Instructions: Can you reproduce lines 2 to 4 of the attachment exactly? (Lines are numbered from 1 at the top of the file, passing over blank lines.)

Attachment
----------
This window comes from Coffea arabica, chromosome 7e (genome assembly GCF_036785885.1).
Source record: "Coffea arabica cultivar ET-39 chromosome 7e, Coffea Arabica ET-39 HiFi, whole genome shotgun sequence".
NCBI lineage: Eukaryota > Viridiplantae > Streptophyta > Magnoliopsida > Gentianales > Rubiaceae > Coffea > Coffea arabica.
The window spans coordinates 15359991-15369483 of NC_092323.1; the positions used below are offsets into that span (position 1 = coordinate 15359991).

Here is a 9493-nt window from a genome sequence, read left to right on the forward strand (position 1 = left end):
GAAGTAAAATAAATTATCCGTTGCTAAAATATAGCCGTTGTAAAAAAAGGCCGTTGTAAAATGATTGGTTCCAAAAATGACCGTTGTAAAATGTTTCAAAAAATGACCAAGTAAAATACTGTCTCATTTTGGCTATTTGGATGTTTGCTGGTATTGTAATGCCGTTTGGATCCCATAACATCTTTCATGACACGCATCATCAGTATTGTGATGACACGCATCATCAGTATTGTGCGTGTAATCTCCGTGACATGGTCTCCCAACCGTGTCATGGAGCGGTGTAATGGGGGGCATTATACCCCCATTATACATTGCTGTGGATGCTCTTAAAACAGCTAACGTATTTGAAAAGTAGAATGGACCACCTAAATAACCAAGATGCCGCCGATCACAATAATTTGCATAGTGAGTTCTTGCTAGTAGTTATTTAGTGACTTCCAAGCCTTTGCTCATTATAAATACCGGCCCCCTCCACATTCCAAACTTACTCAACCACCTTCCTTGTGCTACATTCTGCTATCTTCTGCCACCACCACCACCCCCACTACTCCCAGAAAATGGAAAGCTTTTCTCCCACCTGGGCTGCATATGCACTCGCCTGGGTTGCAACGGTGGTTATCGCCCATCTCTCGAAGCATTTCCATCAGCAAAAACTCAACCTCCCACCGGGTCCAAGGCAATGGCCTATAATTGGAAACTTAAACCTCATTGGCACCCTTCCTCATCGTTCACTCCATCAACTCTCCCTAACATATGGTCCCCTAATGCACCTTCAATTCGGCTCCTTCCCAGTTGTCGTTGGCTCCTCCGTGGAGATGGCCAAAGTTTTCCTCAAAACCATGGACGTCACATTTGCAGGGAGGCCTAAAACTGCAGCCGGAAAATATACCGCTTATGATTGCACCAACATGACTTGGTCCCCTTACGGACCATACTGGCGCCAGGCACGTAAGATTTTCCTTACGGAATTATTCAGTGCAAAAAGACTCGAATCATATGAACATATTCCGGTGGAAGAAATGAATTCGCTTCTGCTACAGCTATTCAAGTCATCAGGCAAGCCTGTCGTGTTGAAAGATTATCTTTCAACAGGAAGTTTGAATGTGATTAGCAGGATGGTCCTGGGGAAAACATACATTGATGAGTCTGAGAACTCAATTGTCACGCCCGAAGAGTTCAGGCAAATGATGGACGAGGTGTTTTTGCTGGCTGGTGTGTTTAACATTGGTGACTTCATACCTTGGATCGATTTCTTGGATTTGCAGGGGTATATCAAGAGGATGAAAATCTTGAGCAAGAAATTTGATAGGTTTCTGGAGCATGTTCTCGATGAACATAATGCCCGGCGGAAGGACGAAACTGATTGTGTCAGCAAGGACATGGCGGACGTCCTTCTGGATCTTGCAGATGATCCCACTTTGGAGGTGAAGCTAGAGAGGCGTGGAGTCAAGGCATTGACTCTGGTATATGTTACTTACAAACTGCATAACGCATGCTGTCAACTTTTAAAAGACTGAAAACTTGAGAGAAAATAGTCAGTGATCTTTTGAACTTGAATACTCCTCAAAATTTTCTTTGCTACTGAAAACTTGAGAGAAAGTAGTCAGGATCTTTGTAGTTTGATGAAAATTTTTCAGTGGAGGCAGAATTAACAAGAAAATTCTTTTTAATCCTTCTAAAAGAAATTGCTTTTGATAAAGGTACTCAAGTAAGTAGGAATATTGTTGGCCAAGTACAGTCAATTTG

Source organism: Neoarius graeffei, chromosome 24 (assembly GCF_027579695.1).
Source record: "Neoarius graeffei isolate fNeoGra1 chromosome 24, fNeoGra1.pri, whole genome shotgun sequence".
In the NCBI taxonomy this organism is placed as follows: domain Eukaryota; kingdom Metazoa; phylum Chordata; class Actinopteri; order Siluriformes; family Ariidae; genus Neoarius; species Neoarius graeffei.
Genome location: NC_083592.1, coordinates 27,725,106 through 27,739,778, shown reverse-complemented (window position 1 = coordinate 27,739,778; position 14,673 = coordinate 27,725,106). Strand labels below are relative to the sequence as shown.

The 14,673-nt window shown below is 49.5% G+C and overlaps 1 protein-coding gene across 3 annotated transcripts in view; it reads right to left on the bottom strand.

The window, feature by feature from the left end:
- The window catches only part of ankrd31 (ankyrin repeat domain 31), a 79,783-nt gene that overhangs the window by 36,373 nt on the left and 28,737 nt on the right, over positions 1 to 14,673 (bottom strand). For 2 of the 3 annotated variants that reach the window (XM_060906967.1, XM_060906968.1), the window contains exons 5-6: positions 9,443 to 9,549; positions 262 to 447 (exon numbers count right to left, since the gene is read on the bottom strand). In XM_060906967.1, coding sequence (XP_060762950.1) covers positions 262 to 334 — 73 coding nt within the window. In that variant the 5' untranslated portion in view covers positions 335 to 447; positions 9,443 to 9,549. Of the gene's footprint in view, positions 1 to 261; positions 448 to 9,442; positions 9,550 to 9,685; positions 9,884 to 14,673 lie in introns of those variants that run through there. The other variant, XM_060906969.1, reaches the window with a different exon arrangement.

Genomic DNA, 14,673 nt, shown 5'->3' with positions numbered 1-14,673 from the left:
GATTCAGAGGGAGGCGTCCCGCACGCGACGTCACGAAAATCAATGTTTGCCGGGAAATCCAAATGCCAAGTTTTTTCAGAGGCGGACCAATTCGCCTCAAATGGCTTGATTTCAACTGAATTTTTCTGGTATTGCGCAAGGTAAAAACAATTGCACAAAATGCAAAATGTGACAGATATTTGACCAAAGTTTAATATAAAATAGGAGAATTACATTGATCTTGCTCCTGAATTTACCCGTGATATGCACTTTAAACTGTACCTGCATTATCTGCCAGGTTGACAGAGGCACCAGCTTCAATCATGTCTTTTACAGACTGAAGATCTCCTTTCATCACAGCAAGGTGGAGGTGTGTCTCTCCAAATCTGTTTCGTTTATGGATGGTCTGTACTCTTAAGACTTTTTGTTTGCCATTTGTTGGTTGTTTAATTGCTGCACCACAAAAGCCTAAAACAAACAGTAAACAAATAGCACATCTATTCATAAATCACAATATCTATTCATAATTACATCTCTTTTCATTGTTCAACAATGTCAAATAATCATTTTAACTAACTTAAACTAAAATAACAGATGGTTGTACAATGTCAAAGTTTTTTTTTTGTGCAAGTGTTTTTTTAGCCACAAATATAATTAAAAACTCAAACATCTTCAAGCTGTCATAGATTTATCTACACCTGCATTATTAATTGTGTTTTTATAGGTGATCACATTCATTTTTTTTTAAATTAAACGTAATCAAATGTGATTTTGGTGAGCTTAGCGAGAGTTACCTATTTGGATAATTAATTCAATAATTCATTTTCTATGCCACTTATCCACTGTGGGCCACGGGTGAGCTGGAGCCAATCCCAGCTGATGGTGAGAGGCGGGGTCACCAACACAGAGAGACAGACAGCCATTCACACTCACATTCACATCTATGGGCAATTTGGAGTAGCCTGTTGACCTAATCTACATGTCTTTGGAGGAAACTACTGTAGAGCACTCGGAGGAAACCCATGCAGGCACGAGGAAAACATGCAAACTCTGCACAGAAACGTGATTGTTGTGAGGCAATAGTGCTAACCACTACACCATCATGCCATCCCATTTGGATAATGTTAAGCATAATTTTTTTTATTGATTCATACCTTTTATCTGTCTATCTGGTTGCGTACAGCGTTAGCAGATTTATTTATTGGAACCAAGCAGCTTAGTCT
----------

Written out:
Source record: "Coffea arabica cultivar ET-39 chromosome 7e, Coffea Arabica ET-39 HiFi, whole genome shotgun sequence".
NCBI lineage: Eukaryota > Viridiplantae > Streptophyta > Magnoliopsida > Gentianales > Rubiaceae > Coffea > Coffea arabica.
The window spans coordinates 15359991-15369483 of NC_092323.1; the positions used below are offsets into that span (position 1 = coordinate 15359991).